Living in one of San Francisco's storied Victorian houses has its charms, but roominess isn't among them. For one couple, life with their two children in a historic 20-by-60-foot townhouse in the city got to be a bit too cozy.
"We needed more space, more privacy and more sunlight," says the wife, a music teacher, singer and songwriter. So she and her husband, a software engineer, headed for the hills of Marin County, just 20 miles across the Golden Gate Bridge but a world away from the crowded streets of San Francisco. The couple bought an acre of land with steeply sloping contours but dramatic views south toward Mount Tamalpais. Although they were living in Victorian surroundings, the homeowners
weren't total strangers to modernism. "Our taste had drifted toward modern over the years," says the husband. He and his wife did a thorough remodel of their former home that introduced smooth plaster and concrete floors. "That definitely whetted our appetite to work more with those kinds of materials," he says.
After a search for Bay Area architects, the homeowners hired the husband-and-wife team of Cathi and Steven House of the aptly named San Francisco firm House + House (former Met Home of the Year contest winners). They asked the architects for a home that was modern but comfortable in its rural surroundings. "We wanted the house to match the pace of the setting: laid-back but sophisticated," says the wife.
They also wanted lots of space for entertaining indoors and outdoors, a garden and a level area for the kids to play. "Although we like big rooms and open plans, we also respect privacy," the wife adds.
The couple didn't want a proper living room. "We do salon parties, where everyone gathers around the piano with cocktails, and we and the kids sing. There's always music in the house," says the wife. "We don't miss having a formal living room at all." Downstairs are the children's rooms, a guest room, a study and a playroom that opens onto another terrace and the lap pool beyond. The owners worked closely with the architects: "We hit it off really well. It was two couples around the drawing table all the time," says the wife. One of the couple's top requests was for tinted concrete floors throughout the house. Interior designer Jay Jeffers of Jeffers Design Group in San Francisco helped guide them in choosing the rich, warm beige. The architects mixed 25 different batches to get the tone just right. "With colored concrete, a drop extra can make it too green or too pink," says Cathi House. The warmly neutral concrete floors (embedded with radiant heating coils) extend throughout all the public spaces to tie the rooms together visually. Jeffers was instrumental in guiding the selection of fabrics, carpeting and draperies, as well as materials like the terra-cotta-colored Venetian plaster covering a freestanding fireplace and an acid-green back-painted-glass backsplash in the kitchen. "The clients wanted color, but not a Mondrian canvas of reds, blues and greens," says Jeffers, who managed to include nearly every color of the spectrum in his soft palette. There are large blocks of color, like the fireplace and backsplash, but the general palette is subtle: cream tones with muted blues, taupes, greens and peach.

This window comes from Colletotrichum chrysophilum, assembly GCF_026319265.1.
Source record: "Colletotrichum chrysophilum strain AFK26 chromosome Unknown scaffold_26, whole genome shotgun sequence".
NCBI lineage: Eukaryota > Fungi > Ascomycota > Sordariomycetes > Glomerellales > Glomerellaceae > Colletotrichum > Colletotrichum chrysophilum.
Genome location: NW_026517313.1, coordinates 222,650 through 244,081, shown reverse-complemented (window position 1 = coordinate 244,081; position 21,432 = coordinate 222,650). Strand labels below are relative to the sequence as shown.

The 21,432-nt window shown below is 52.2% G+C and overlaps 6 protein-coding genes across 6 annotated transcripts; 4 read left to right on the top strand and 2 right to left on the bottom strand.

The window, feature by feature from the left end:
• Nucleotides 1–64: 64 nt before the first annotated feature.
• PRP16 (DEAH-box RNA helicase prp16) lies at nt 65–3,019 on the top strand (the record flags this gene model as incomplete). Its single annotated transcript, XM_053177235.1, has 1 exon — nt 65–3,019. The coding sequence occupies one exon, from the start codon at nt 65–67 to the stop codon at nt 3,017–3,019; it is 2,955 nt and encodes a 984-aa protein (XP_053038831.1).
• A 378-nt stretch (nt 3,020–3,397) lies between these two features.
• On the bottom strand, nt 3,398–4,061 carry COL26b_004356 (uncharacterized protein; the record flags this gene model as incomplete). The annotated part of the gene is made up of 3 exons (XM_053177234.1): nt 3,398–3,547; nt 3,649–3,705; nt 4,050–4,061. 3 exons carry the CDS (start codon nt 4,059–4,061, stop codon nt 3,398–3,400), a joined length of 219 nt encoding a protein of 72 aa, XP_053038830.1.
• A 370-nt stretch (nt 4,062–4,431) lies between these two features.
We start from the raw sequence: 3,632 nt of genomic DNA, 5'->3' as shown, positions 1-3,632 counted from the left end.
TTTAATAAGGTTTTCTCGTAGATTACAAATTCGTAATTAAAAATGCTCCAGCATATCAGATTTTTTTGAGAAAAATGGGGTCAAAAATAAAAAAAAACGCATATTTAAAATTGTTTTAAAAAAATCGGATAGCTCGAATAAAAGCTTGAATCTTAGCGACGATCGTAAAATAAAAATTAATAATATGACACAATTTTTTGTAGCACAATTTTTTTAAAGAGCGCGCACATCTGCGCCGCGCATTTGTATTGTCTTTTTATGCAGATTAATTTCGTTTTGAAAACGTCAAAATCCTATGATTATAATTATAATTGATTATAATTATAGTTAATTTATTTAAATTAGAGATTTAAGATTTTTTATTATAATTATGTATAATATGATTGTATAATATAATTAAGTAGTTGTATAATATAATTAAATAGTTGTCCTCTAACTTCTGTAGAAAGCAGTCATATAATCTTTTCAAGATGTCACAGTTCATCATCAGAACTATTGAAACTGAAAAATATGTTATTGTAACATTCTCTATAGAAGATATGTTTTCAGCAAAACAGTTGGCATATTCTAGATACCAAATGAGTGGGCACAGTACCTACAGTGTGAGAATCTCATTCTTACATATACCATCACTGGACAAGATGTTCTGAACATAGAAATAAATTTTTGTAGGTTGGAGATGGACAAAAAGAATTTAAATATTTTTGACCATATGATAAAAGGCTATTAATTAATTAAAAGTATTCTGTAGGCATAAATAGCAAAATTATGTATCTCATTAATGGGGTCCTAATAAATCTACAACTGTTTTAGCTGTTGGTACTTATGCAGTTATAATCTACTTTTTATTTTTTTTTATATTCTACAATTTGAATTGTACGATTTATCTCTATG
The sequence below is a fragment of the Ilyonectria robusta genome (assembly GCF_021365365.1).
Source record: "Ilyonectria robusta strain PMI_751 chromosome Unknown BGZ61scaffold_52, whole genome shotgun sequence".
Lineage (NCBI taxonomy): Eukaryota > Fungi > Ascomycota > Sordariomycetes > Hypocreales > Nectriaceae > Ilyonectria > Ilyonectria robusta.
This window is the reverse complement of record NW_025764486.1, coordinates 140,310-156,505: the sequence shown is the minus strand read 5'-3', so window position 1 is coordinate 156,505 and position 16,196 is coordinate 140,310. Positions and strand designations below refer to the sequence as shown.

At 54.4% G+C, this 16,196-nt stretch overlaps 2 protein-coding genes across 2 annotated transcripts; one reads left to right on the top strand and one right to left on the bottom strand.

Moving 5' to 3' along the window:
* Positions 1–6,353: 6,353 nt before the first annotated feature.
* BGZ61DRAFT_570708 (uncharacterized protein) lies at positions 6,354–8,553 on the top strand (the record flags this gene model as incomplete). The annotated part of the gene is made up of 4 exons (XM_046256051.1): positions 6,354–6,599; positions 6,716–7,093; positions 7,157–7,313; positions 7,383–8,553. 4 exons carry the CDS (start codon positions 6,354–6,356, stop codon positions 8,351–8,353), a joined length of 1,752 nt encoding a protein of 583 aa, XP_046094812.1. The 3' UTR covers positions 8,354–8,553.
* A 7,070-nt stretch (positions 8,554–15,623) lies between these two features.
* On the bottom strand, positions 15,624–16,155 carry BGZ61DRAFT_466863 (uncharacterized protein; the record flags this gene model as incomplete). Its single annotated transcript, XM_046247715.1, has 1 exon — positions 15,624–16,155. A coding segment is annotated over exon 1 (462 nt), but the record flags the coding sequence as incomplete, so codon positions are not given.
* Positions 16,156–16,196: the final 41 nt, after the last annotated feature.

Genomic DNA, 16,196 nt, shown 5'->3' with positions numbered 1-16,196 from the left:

With music such an important part of life in the house, Jeffers had to add enough sound-absorbing materials to minimize echoes and reverberations. But he didn't want to hide the walls of floor-to-ceiling windows. Where too much sunlight might cause fabrics to fade, the designer installed UV-protective blackout shades that roll out of sight. In the family room, he added linen sheers that filter sunlight.
The architects also brought in daylight from above with narrow strip skylights over the dining table, in the entry hall and the master bedroom, using skinny glazing and deep soffits. In the master bathroom, a wall of floor-to-ceiling glass surrounds one end of the tub, and a glass door leads to a private terrace. "Even in winter, you can take a bath drenched in sun," enthuses the husband. "When I walk out of there, I feel like I just came from a spa." The soothing vibe extends throughout the home. "It's such a cheerful house because of the color and light," he says. "Even on a dreary, foggy day, you don't feel like leaving."What the Pros Know
Architects Steven and Cathi House and designer Jay Jeffers have their own theories about working with bold colors. The architects suggested the clients walk around their property and collect bits of bark, moss, branches and rocks. When it came time to pick building materials, they referenced the natural samples. The tinted concrete floors were inspired by the bark of oak trees on the site; the cedar siding was the color of autumn leaves. Jeffers suggests using color in an "intelligent way. Don't paint one room in four different colors," he says. "Pick one that's continuous throughout the house-to tie different rooms together-and then bring in other shades with the patterns of fabrics and artworks." Jeffers says when considering bold colors, the brightness of a room is more important than the size. Bold colors aren't automatically off-limits in small spaces. "Sometimes I use a dark color in a room that doesn't get much light; sometimes I use bright colors. But the light is the most important thing."
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